Fed Chairman Ben Bernanke isn't done buying Treasuries, even if QE2 is almost over.
NEW YORK (CNNMoney) -- QE2 is just about done. But the Federal Reserve will still be buying massive amounts of long-term Treasuries.
In fact, the Fed's purchases over the next year will likely be at least $300 billion. That's half the size of QE2 -- even if QE3 never takes place.
Think of it as QE2.5.
While the Fed's efforts to pump about $600 billion of new cash into the economy over the last eight months comes to an end this week, the program, known as quantitative easing or QE2 for short, was not the only way the central bank was an active buyer of Treasuries.
Since last August, the Fed purchased $250 billion in long-term Treasuries in addition to the QE2 purchases. That's because it was reinvesting the principal from other securities that matured.
Assuming the Fed keeps reinvesting, as it said it would earlier this month, it will continue to be a very big buyer of bonds in the months to come.
"We still see the Fed being a major buyer of Treasuries, and giving the market some support," said Kim Rupert, managing director of fixed income for Action Economics.
But those purchases may not push yields, which move in the opposite direction of their price, lower for that much longer.
Rupert said she expects bond yields to rise even with the Fed's continued purchases. She said some investors who bought Treasuries recently in a flight to quality will unwind those positions. If the economic outlook improves later in the year, that could also lift interest rates.
The additional Fed purchases will have an impact though. Rupert said it should "slow the updraft in yields in a measurable way."
The Fed still has more than $1 trillion in mortgage-backed securities, debt issued by government-sponsored firms Fannie Mae and Freddie Mac and other long-term bonds on its balance sheet.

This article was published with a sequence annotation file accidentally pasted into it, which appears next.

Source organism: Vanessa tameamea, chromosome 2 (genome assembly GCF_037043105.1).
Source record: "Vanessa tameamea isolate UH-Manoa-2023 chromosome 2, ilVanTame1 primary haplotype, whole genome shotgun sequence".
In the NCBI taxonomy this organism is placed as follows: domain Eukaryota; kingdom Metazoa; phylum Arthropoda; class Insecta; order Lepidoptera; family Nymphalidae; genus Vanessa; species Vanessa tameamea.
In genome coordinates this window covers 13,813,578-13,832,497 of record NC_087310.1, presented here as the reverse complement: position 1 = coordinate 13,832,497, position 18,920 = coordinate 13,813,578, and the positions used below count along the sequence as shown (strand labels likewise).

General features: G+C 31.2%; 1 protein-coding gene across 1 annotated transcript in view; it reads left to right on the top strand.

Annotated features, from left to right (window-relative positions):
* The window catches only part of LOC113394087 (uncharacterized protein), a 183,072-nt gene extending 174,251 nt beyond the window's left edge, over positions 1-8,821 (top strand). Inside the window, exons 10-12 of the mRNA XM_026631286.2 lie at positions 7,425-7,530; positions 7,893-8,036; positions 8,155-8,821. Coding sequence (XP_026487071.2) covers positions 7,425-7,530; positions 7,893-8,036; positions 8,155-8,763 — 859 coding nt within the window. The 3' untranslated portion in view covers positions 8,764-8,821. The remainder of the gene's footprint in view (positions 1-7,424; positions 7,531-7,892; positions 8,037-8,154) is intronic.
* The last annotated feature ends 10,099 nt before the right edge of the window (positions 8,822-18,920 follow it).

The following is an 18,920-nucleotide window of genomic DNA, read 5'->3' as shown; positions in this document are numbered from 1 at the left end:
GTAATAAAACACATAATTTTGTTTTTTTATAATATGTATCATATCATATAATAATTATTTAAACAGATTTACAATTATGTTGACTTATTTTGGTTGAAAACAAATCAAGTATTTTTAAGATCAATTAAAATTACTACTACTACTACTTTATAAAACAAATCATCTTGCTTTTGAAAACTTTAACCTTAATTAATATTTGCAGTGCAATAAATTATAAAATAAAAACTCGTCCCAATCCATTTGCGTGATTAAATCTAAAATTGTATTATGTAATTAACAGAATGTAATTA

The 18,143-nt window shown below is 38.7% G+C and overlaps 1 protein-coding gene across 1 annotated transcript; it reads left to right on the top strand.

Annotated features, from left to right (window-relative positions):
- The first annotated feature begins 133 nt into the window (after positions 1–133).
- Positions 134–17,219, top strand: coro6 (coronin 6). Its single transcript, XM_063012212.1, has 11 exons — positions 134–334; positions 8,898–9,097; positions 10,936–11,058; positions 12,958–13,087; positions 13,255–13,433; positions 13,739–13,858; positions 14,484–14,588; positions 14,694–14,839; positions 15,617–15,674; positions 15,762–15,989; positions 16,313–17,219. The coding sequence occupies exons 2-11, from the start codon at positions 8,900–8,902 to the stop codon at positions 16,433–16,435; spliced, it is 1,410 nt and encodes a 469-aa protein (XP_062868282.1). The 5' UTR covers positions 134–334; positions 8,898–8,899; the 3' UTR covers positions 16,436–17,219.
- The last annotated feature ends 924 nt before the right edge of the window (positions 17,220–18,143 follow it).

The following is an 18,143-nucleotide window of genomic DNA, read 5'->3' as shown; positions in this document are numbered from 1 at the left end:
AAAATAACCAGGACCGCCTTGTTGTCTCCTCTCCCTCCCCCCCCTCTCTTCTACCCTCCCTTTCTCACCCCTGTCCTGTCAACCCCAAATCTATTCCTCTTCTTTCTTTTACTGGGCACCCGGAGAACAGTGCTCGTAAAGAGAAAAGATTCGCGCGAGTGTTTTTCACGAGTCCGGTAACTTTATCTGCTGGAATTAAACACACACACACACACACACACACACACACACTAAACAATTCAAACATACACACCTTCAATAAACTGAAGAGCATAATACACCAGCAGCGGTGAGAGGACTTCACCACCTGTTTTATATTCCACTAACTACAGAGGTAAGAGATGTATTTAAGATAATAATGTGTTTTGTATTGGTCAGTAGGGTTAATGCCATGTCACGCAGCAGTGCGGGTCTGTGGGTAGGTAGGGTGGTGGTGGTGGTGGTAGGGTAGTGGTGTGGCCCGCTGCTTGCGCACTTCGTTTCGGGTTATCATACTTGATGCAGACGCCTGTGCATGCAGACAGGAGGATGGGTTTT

While not all of this debt is set to mature in the next few months, the Fed still has a lot at its disposal to roll over into new bond purchases.
Of course the Fed could decide to stop reinvesting the principal of maturing securities. But that could almost have the same effect of actually raising interest rates. It would take significant amounts of cash out of the economy.
Even though some Fed policymakers are worried about the impact the bond buying has had on the dollar and inflation, the Fed does not seem ready to remove all its stimulus just yet. After all, the central bank did just issue a gloomier forecast for growth and unemployment through the end of 2012.
"Most of us can agree the economy is not going gangbusters and it's not a self-sustaining recovery yet," said David Coard, director of fixed income sales and trading for The Williams Capital Group. "For the foreseeable future, the Fed will have to maintain an accommodative stance. It's the only game in town."
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